How a Love of Herkimer Diamonds Led to Volcanoes and Earthquakes

Dr. John Tacinelli recalls finding a Herkimer Diamond in his grandmother’s driveway as a child. It was pointed at each end – a rarity, as they’re usually pointed on just one end. As a young boy, the stone, which is actually a quartz crystal, captivated him.

“It all started with a crystal,” Tacinelli says simply. “They’re the local equivalent of agates. I spent the rest of the day combing through the driveway for more.”


John Tacinelli.

Tacinelli’s father would eventually bring him to the quarry where they were extracted.

“Every time we visited my grandma we’d walk up and down these big piles of gravel and find little bits and pieces of these Herkimer Diamonds,” he recalls. “Then he got the idea to go to the abandoned quarry and we started finding all sorts of cool crystals in there. It just kind of sparked an interest in minerals, mineralogy, fossils.”

The allure of the water-clear quartz eventually led to Tacinelli’s current position as a science instructor at Rochester Community and Technical College (RCTC), a position he has held for 20 years.

He has four degrees in Geology, culminating in a Ph.D. from the University of Minnesota. He began his academic career by earning his A.S. from Dutchess Community College in New York, B.S. from State University of New York at Stony Brook, and M.A. from Binghamton University in New York.

His academic endeavors have led him all over the world – including Iceland, Greenland, Scotland, Hawaii, and Costa Rica – to study rocks. What the igneous petrologist specifically was interested in was igneous rock, a byproduct of cooling volcano magma.

Eventually he became interested in earthquakes (even teaching a popular volcanoes and earthquakes class at RCTC), and the college has a cool device on campus to measure them all around the world: a seismograph.

The seismograph, or seismometer, sits underneath the Charles E. Hill Theater, and it detects earthquakes and other seismic events locally, but also as far away as Japan.

“It’s one of the things our students study,” says Tacinelli. “They can look at earthquake events as they’re happening. In some cases, we’ve even had them happen during lab while looking at the seismograph (readings).”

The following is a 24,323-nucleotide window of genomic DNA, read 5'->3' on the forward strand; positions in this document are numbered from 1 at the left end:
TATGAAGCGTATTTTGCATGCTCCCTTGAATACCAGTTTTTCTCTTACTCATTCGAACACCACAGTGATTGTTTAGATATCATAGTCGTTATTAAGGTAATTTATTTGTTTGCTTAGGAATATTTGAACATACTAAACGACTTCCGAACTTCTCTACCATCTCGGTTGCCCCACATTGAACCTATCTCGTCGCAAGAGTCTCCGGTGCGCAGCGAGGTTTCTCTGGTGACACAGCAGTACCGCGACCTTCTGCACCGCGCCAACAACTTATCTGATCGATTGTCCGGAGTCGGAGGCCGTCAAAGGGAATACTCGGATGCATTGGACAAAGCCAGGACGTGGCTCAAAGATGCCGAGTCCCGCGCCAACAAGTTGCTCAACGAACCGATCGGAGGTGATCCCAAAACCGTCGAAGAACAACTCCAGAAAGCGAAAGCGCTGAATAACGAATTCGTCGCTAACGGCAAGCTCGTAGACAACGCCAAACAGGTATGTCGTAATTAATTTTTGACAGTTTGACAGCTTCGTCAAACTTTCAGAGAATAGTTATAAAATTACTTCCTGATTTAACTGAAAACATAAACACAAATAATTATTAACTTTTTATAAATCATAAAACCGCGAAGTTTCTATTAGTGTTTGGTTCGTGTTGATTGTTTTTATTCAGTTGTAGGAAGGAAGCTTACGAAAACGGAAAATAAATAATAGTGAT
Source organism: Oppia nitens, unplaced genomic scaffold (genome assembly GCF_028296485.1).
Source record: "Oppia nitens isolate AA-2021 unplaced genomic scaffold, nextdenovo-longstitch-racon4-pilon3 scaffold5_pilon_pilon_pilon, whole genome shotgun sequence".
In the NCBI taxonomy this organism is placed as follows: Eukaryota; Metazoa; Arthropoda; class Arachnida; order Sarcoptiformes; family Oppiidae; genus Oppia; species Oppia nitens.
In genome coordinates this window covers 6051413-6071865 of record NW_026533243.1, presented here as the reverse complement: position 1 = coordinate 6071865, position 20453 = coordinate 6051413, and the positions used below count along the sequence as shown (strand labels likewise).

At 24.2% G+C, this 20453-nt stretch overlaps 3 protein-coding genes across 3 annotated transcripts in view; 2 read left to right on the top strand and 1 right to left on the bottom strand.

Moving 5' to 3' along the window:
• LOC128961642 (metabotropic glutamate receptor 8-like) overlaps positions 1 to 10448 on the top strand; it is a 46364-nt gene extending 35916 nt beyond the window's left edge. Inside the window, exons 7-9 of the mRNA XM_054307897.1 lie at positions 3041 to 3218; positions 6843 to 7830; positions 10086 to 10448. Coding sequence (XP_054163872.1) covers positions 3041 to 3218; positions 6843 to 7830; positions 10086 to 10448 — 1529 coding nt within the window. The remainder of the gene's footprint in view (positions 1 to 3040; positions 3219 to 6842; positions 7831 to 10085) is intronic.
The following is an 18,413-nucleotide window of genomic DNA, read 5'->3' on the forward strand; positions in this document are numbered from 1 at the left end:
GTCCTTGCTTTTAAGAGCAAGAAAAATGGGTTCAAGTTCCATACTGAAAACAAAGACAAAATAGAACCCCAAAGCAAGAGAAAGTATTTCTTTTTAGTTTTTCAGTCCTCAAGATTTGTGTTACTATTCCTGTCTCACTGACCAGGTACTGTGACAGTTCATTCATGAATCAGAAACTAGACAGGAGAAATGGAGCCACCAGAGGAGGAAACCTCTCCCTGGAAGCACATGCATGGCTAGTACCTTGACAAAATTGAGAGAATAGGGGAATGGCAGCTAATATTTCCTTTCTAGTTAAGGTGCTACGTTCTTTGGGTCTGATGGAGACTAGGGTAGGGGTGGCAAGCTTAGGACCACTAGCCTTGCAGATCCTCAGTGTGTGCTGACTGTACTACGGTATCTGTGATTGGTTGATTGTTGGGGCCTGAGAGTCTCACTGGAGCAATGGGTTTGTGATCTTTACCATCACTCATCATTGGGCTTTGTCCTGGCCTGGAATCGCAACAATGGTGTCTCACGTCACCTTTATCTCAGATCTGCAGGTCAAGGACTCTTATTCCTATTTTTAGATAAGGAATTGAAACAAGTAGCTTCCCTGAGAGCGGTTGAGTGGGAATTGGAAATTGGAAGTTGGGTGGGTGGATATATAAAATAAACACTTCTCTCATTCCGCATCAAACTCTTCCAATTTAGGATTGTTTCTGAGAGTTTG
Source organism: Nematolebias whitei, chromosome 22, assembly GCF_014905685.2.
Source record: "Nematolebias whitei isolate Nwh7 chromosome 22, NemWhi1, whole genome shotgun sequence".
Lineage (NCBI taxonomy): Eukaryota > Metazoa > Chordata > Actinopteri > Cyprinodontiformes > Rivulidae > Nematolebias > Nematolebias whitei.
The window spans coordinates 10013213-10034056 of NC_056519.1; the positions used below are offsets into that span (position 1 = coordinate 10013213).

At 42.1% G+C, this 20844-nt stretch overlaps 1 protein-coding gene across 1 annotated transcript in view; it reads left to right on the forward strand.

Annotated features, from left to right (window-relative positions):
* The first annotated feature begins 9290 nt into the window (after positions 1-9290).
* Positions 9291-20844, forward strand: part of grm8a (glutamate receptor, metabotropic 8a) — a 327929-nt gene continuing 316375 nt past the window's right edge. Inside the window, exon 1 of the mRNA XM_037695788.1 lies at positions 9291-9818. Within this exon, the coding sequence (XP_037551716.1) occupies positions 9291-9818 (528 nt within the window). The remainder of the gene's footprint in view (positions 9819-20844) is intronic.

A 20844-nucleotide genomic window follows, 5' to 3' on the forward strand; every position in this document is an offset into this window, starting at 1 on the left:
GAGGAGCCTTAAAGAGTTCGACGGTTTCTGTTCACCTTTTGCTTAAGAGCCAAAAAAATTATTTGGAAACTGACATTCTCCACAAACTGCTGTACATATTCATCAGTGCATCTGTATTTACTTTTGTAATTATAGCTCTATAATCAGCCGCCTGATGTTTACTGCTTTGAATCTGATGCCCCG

TacinelliSideBarMore recently the device picked up an explosion at a Silica Sand mine near Mankato. Sure enough, the machine has been picking up many mine explosions over the years. Students, and anyone who visits this link, can look at the last 24 hours of activity.

“We have a pretty continuous record going back to 2009,” Tacinelli says of the data that is archived, though sometimes the machine goes offline and is not able to record data that day.

Some of the more interesting, and devastating, data comes from the 2011 Tōhoku earthquake in Japan. More recent data sets come from earthquakes in Oklahoma tied to the disposal of waste water from the oil and gas industry, and April’s quarry blast in the Mankato area.

“It led to the realization that we’ve probably been picking up other quarry blasts from the area,” says Tacinelli, which is indeed the case. Someone who works at an engineering firm investigating the quarry blast has even asked for the seismograph data that RCTC has collected.

It’s quite the culmination of Tacinelli’s Rochester adventure, one that began so many years ago during a – no surprises here – Minnesota winter.

RCTC seismograph.

RCTC seismograph.

“Two months after I arrived in Minnesota we had this giant blizzard, the famous Halloween blizzard of ’91. My back still hurts from shoveling that snow,” Tacinelli quips.

“It’s been a great school and I’ve had a good time teaching,” Tacinelli notes shortly after.

RCTC’s igneous rock and earthquake guru isn’t sure if he still has his Herkimer Diamond he found years ago at his grandmother’s.

But that’s OK.

He’s gathered plenty of other “gems” since then (they aren’t fun to travel with he notes). Some of them are even on display on the second floor of Science and Technology.

“I still have a pretty nice collection of quartz crystals from that area,” Tacinelli says.

And he is still collecting rocks and fossils years later, never losing that curiosity and excitement.

“My hobby is kind of my job.”

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